What Is Eczema?
Eczema, also known as dermatitis or atopic
dermatitis, is a chronic, itchy inflammatory condition of the skin that is often
associated with asthma or hay fever. Eczema is an inability of the skin to
properly retain water. It can be made worse by irritating clothes or chemicals,
change in temperature or humidity, stress, and skin infections.
Causes of Eczema
Although dermatologists do not fully understand the exact cause of all
eczema, they have identified a variety of potential sources. Some people
may have a genetic predisposition because eczema tends to be more
common in people whose family members have allergies, asthma, or eczema.
In others, eczema may result from a variety of factors known to trigger
eczema flare-ups, which may include:
- Common household items such as detergents and disinfectants
- Health and beauty products such as medications, soaps, perfumes and makeup
- Chemicals such as industrial and household chemicals, smoke, latex rubber and metals
- Foods such as juices, eggs, peanuts, milk, wheat, fish and soy products
- Living organisms such as dust mites, pollen, molds, animal saliva, pet dander and plant saps
- Fabric such as abrasive clothing
- Environmental factors such as stress, low humidity, dry climates, rapid
heating and cooling, long periods of bathing and lack of moisture on the
If a patient's flare-ups are caused or aggravated by a
contact allergy, patch testing can be done to pinpoint the trigger.
Who Gets Eczema?
Eczema usually starts in early childhood. Children often get eczema
during their first year of life. If a child gets eczema during this
time, dry and scaly patches appear on the skin. These patches often
appear on the scalp, forehead, and face. These patches are very common
on the cheeks, as well. No matter where it appears, eczema is often very
itchy. Infants may rub their skin against bedding or carpeting to
relieve the itch and scratching can lead to a skin infection. Some
people grow out of it, but adults can continue to have eczema either
over their whole body, or more commonly on their hands.
Eczema, Dermatitis and Atopic Dermatitis Treatment Options (not limited to): +Avoid Irritants
Avoid harsh soap, wool clothes, and chemicals. Washing should be done with a mild soap (Dove, Cetaphil, Oil of Olay). For routine bathing, soap should be limited to the face, armpits, and groin. Washing other body parts with soap just removes the natural oils and dries out the skin, making atopic dermatitis worse. Body odor comes from sebum in the groin and armpits, so limiting soap use to these areas will not make you smell. You should try to avoid lanolin products. People with atopic dermatitis are frequently allergic to lanolin (wool oil). Lanolin is found in many moisturizers and skin care products.
Some physicians recommend limiting bathing for people with atopic dermatitis. This is not necessary, but several precautions should be noted. Hot water and prolonged exposure to water and soap will remove the natural oils from the skin and dry out the skin further. Daily bathing is acceptable as long as you keep the temperature warm (not hot), limit the amount of time spent in the water, towel dry, and apply a moisturizer immediately after coming out of the bath or shower.
Moisturizers should be used liberally and frequently to the entire body (2 to 3 times per day). They should be applied immediately after bathing or showering to "seal in" the water (within 2 to 3 minutes). Keeping the skin moist helps to prevent the dryness and prevent flares of atopic dermatitis. As a general rule, the greasier they are, the better they work. Examples of good moisturizers are Cetaphil Restoraderm lotion, Cerave cream, Vanicream, and plain Vaseline petroleum jelly.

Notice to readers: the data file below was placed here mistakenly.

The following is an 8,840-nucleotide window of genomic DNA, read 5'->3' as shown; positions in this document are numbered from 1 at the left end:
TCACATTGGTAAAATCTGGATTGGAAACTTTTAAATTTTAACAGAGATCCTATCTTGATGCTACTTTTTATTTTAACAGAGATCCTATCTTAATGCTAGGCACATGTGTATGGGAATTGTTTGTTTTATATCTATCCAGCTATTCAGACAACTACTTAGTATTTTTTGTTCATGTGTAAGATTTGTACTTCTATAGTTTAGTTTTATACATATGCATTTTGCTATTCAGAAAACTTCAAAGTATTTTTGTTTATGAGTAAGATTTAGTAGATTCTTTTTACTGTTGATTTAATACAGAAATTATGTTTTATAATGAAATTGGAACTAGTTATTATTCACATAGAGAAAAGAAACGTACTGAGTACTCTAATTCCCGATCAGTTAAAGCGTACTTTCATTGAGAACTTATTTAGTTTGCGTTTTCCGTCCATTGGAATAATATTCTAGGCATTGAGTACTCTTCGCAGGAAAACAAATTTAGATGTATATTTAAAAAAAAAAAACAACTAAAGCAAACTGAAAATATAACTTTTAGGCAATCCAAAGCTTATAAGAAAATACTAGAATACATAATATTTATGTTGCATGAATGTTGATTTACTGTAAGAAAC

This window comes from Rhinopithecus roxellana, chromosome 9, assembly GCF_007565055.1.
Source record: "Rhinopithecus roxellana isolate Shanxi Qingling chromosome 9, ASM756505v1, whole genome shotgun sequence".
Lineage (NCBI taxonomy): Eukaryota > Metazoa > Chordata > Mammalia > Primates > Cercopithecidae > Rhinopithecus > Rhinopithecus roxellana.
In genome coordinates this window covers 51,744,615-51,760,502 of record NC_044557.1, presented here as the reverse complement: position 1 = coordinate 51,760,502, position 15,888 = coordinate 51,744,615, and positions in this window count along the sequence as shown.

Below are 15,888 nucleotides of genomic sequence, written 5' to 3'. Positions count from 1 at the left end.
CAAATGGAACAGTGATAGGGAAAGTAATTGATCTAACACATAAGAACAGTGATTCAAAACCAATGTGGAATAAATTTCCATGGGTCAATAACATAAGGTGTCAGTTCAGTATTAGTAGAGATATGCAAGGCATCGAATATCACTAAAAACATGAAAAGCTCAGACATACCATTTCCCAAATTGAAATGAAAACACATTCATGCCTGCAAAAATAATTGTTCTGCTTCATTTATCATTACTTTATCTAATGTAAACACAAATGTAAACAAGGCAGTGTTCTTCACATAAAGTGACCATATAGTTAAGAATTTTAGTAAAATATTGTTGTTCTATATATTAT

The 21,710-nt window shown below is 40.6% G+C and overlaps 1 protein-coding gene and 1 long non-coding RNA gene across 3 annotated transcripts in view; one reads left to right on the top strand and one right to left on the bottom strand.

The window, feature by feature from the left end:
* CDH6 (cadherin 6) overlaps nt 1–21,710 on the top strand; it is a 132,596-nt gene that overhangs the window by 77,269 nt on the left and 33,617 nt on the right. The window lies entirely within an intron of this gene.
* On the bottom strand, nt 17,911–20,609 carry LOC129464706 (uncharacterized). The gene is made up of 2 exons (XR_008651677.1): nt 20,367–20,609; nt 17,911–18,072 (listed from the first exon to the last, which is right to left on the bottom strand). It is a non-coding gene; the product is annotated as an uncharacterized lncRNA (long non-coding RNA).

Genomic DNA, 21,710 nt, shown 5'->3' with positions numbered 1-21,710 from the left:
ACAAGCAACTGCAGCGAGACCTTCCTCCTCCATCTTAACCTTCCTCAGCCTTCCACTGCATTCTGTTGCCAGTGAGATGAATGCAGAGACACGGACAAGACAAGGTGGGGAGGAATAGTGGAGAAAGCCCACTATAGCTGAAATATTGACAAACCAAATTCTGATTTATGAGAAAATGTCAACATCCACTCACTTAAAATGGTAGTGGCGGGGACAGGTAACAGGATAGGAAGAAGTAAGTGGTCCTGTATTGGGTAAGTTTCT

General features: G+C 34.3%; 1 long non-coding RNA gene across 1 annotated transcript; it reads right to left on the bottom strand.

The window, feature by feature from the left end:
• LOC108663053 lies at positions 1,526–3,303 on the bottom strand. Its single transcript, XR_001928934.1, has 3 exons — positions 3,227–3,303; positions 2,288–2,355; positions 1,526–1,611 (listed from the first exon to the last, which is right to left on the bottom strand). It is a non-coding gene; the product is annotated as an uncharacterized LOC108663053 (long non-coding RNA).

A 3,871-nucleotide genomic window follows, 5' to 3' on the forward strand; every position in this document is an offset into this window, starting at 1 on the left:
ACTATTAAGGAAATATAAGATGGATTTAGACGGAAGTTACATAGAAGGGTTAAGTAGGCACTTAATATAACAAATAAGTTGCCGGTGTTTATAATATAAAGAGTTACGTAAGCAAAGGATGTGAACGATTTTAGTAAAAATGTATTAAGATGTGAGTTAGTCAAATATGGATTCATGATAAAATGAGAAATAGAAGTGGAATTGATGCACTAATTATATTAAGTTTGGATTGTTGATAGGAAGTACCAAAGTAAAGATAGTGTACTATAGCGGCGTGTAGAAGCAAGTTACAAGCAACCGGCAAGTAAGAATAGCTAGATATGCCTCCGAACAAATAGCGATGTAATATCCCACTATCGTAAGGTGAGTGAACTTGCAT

Topical steroid creams and ointments are used cautiously only on red, itchy areas as prescribed by a dermatologist. They should not be used in place of a moisturizer. They can be used safely if you carefully follow a dermatologist's instructions, but can thin the skin, cause acne, and cause little blood vessels to become larger and more prominent. Use of very large amounts of topical steroids can even cause high blood pressure, thinning of the bones, and steroid dependence (adrenal suppression).
This is a class of non-steroid immunosuppressive agent. It often times works better than topical steroids and has none of the side effects of topical steroids. It can sting when it is initially applied for the first few days and is much more expensive than topical steroids. These take longer to take effect than topical steroids. They are often used for long term maintenance treatment, along with topical steroids for flare ups.
Oral Benadryl or prescription antihistamines (hydroxyzine, doxepin) can reduce the itching, but usually cause some drowsiness. They are most commonly used at bedtime. Over-the-counter non-sedating antihistamines such as Claritin, Allegra, and Zyrtec can be helpful for itching during the day.
Aveeno (oatmeal) or Cutar (tar) baths are sometimes recommended. Soak for 15 minutes, rinse off, towel dry, and immediately apply a moisturizer.
One of the main functions of the skin is to keep out bacteria. When a person has a bad case of atopic dermatitis and scratches the skin open, the areas can become secondarily infected. Staphylococcus Aureus (MSSA, MRSA) is the most common bacteria found and is usually treated with dicloxicillin or cephalexin – but other antibiotics can also be effective.
To minimize bacterial infection or colonization and to improve severe atopic dermatitis, our dermatologists may recommend bleach baths 2-3 times a week. For kids: ¼ cup bleach in ½ tub of luke-warm water. For adults: ½ cup of bleach in 1 tub of water. Soak for 5-10 minutes, and then shower off using a gentle soap. Blot dry. Then apply topical moisturizers and prescription steroid creams.